Ornate crystal and gold chandeliers, weighing 2,500 pounds each, dominated the two-and-a-half-story ceiling and matching baroque-style sconces accented artwork that would look at home in a country estate.
The Hotel du Pont and its restaurant were touchstones for the DuPont culture that built many Wilmington landmarks. In fact, the Green Room was likely named for Helena Springer Green, the wife of DuPont Co. executive John J. Raskob, who kept a suite in the hotel.
So, it was big news in Delaware when the Buccini/Pollin Group in 2017 purchased the DuPont Building, in which the hotel resides. PM Hotel Group now manages it.
Thankfully, some things have not changed.
“We haven’t touched any of the essential bones,” Akin said of the Green Room.
For instance, the chandeliers still dangle from the ornate ceiling and gently illuminate the gleaming fumed-oak paneling.
Workers expected to find a concrete slab under the carpet. But if the Instagram teaser photos are any indication, they uncovered an intricate mosaic. Akin, who wants guests to be surprised, has only shared a small image of it.
Other things have changed. Stokes Architecture + Design has handled the renovations, which include a 13-seat marble bar in the 118-seat dining room, which has velvet and leather banquettes and contemporary French artwork.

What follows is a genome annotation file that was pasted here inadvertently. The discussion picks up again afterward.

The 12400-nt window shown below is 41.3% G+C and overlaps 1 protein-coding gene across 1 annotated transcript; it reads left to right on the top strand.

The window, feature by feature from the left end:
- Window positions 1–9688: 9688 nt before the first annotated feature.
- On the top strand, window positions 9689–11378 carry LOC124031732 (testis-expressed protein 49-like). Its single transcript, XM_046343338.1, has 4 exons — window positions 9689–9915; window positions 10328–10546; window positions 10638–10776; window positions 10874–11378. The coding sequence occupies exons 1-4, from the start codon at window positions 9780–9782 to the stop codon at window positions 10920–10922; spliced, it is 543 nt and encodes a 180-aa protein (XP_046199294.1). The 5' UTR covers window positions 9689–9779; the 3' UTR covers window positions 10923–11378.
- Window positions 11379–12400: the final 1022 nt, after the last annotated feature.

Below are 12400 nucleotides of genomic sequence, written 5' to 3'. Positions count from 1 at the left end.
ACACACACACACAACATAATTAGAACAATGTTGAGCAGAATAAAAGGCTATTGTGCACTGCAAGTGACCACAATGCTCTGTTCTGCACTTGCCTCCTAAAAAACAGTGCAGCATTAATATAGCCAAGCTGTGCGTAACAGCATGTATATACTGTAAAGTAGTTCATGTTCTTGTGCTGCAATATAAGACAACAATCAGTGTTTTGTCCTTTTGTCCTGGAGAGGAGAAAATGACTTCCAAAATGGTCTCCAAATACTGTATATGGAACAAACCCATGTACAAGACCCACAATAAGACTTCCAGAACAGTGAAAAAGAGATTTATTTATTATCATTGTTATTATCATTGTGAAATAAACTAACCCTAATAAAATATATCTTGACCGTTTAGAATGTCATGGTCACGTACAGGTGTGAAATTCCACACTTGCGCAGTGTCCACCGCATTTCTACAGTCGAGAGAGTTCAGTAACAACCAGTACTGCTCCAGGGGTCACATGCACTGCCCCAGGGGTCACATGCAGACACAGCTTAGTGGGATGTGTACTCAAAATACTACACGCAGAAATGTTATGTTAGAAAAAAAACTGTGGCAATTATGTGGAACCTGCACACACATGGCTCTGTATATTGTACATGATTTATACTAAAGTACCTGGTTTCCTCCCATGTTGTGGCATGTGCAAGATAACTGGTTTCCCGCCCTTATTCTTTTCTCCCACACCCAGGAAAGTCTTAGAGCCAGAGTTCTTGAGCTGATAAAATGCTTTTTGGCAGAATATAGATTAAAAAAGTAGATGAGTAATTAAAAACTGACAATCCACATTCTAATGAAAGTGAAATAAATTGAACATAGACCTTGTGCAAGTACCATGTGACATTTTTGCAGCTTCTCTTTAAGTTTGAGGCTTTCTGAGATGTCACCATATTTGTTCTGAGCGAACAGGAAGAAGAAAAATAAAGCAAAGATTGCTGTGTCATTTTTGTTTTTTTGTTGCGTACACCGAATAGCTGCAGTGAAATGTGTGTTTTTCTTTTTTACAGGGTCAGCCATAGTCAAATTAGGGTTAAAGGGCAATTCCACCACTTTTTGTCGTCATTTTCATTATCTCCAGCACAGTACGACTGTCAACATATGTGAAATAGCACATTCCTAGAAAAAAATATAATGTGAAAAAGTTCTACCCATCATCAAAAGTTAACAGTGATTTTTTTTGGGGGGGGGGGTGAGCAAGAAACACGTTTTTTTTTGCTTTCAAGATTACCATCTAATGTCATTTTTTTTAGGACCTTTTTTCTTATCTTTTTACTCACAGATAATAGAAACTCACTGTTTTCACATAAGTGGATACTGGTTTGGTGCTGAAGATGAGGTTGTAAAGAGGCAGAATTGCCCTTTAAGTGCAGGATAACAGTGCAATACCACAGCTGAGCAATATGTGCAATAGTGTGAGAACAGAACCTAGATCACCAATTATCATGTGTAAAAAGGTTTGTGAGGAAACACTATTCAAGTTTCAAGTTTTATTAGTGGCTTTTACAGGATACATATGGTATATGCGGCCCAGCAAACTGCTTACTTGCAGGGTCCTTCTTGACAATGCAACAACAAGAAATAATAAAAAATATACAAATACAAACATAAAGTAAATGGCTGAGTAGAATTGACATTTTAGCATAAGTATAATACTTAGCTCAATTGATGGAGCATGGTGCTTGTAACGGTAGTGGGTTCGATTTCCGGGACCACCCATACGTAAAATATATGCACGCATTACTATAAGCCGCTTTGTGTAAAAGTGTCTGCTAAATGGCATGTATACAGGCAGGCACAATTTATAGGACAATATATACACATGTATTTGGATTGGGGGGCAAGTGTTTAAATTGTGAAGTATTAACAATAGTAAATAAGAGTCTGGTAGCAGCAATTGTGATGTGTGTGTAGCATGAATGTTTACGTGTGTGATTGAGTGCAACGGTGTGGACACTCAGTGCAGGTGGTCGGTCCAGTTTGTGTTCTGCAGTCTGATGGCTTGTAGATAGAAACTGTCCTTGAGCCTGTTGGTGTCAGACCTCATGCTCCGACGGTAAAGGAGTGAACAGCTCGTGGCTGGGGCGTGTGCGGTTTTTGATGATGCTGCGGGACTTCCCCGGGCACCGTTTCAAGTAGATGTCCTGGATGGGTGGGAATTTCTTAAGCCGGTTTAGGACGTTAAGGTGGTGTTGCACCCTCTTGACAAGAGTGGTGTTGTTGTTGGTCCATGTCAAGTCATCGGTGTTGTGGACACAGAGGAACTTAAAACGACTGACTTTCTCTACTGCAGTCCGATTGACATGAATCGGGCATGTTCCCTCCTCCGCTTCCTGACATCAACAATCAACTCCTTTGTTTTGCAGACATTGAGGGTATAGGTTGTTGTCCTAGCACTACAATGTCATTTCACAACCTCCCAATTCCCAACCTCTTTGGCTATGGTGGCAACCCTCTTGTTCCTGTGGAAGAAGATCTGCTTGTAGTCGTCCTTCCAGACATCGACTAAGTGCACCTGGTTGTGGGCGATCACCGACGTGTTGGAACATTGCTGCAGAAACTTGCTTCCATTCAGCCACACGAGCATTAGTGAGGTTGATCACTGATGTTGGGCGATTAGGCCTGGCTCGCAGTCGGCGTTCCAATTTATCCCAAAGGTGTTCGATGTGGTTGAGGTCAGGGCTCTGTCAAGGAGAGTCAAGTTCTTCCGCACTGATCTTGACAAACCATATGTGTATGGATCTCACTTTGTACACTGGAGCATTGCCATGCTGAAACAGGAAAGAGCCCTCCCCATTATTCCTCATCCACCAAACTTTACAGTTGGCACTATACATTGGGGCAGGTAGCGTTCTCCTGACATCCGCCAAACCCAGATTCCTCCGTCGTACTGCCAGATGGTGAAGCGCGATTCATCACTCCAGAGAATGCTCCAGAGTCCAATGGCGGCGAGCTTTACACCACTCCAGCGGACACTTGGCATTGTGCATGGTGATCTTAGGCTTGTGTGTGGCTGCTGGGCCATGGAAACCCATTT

There is also a delineated and landscaped patio area, which will come in handy during COVID-19 restrictions. Admittedly, the dining room is so large that guests can easily social distance.
The old Green Room’s menu leaned decidedly toward French cuisine, but it was more about classic sauces, precise technique and formal presentations.
Le Cavalier, which salutes the Brandywine Valley’s equestrian roots, also puts the accent on French food. But the menu showcases the more comforting brasserie dishes you might find at Parc in Philly or Balthazar in New York.
Akin will be on site, supervising the kitchen. Expect a twist or two, including culinary influences from countries that the French colonized.
Steak tartare, for instance, gets a boost from white endive and tzatziki. Tunisian eggplant accompanies the trout amandine, and hen of the woods mushrooms get a dusting of shabazi spice.
Want the familiar? Order onion soup, salade Lyonnaise and roast chicken.
You can even get a cheeseburger.
“I love a good cheeseburger,” said Akin, who noted that there was one on the old Green Room menu.
Admittedly, French fare did not go over well at nearby Margaux. Restaurants fail, however, for a variety of reasons.
Said Akin: “Our food is going to speak for itself.”
“Le Cav” will be open for dinner Tuesday through Saturday, from 5 p.m. to 10 p.m. Limited indoor seating will be available per the CDC, state and local guidelines. Online ordering for pick-up and delivery will also be available on lecavalierde.com during operating hours.
In-room dining will be offered for all Hotel du Pont guests. Breakfast, lunch, afternoon tea and weekend brunch will begin in the weeks to follow.
To make a reservation and learn more, go to lecavalierde.com and follow on Instagram @lecavalierde.